No commute. No drive-by meetings. No dress code. Remote working can seem like a dream — until personal obligations get in the way. These distractions are easy to ignore in an office, but at home it can be difficult to draw the line between personal and professional time.
Consider when you’re working on a project and get a call from a friend. You know you need to finish your work, but you feel rude for not talking when you technically could. Or think about when you’re planning your daily to-do list, but also need to decide when you’ll squeeze in your personal commitments. Taking the time to put a few loads of laundry in the washer midday can seem like a quick task — until you find yourself making up that work time late at night. In the end, it’s never entirely clear when you’re really “on” or “off.”
Here are some tips for how you can make remote work more productive and satisfying, whether it’s an everyday occurrence or an occasional day away from the office.
Establish working hours.
It may sound silly, but if you want to have a focused day of work, pretend you’re not working from home. Before I became a time management coach, my schedule was chaotic. I didn’t have a set time that I would be at my computer, and I would often schedule personal appointments or run errands during the day. And since my personal life didn’t have boundaries, my work life didn’t either. When I was home, I would feel guilty for not checking business email at all hours of the day and night. I never felt that I could truly rest.
But a big shift occurred when I set up “office hours” for working from home (for me, that was about 9 AM to 6 PM most weekdays) and clarified what was or wasn’t acceptable to do during that time. I’d ask myself, “If I was in an office, would I do this task during the day?” If the answer was no, I knew I needed to do the activity before or after office hours. Household chores, errands, and spending time with friends all became activities that needed to happen before or after work. Sure, I would still field an occasional call from a friend during my lunch break, or if I had an urgent task like an emergency car repair, I’d make it happen during the day. But these were exceptions, not the rule. In setting this boundary, I not only created dedicated work time but also found that I could focus on personal items guilt-free “after hours.”
Structure your day for success.
Maximize the effectiveness of your time at home by structuring it differently than a typical workday. For example, if you work from home only one day a week or on occasion, make it a meeting-free day. If you can’t entirely avoid meetings, reserve at least half a day for focused work. Choose a time that works best for you, based on any required meetings and your energy levels.
Then define one to two key items that you want to accomplish during this time. These could be tasks that require an hour or more of uninterrupted attention, or they could be items that simply require more creative, strategic thinking than you may be able to achieve in the office environment. It’s also helpful to shut down your email during this period — or at least stay away from it for an hour at a time. Alert any colleagues of times that you’ll be disconnected, so they won’t be surprised by a delayed response.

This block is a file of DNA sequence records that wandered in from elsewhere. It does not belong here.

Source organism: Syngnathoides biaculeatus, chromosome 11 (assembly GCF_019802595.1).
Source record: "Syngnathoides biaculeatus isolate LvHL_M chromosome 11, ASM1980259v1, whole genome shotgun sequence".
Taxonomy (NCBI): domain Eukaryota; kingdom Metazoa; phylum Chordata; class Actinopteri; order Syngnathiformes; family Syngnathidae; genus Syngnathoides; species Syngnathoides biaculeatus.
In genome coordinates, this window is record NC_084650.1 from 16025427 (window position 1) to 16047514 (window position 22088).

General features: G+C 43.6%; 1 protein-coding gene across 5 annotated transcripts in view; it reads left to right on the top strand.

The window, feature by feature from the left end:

Set boundaries with others.
To make your efforts stick, be clear with the people who might see your work-at-home days as simply days you’re at home. Explain to friends, family, and other acquaintances that the days you’re working remotely aren’t opportunities for non-work-related activities. For example, if you’re home with your spouse, tell them, “I’m planning on being on my computer from 8 AM to 5 PM today. I’m happy to chat at lunch, but other than that I’ll be occupied.” Typically, when you set expectations and stick to them (say, really stopping at 5 PM), people understand your limits instead of assuming you’ll be available. (I also recommend having a place where you’re away from anyone else who might be home, such as an office or bedroom where you can shut the door and be out of sight.)
In situations where you may have unexpected visitors, you’ll need to be diplomatic. If a neighbor pops by, be open for a conversation for a few minutes, just as you would with a colleague who stops by your desk. But don’t suggest they come in for a cup of coffee or have an extended discussion. Instead, use a graceful exit line like “It was so wonderful to talk with you, but I’ve got some work to finish up,” and then set a time to meet up after hours or on a weekend. Or, if your landlord says he’d like to stop by to do some repairs, offer a time or day that works best for you, rather than letting him take the lead.
If you do need to take on non-work-related requests during the day, set expectations for how much time you have, based on what your schedule is like in the office. For example, if your family asks you to run errands, estimate what you can do during a lunch hour, then commit only to that. For example, say, “I’m happy to pick up the dry cleaning and some milk at lunch, but I won’t have time for full-scale grocery shopping until after work.” Or break down errands into smaller pieces, such as, “I can drop off the car at the mechanic today, but won’t get to calling about the health insurance question until tomorrow.”
When you explain your limits, you don’t need to do so apologetically. Lay them out factually, having the same respect for your time working from home that you would have if you were on-site. As you consistently communicate and live by these expectations, other people will begin to expect them, and you’ll find yourself having more time for focused work.
Source: Harvard Business Review (Author: Elizabeth Grace Saunders)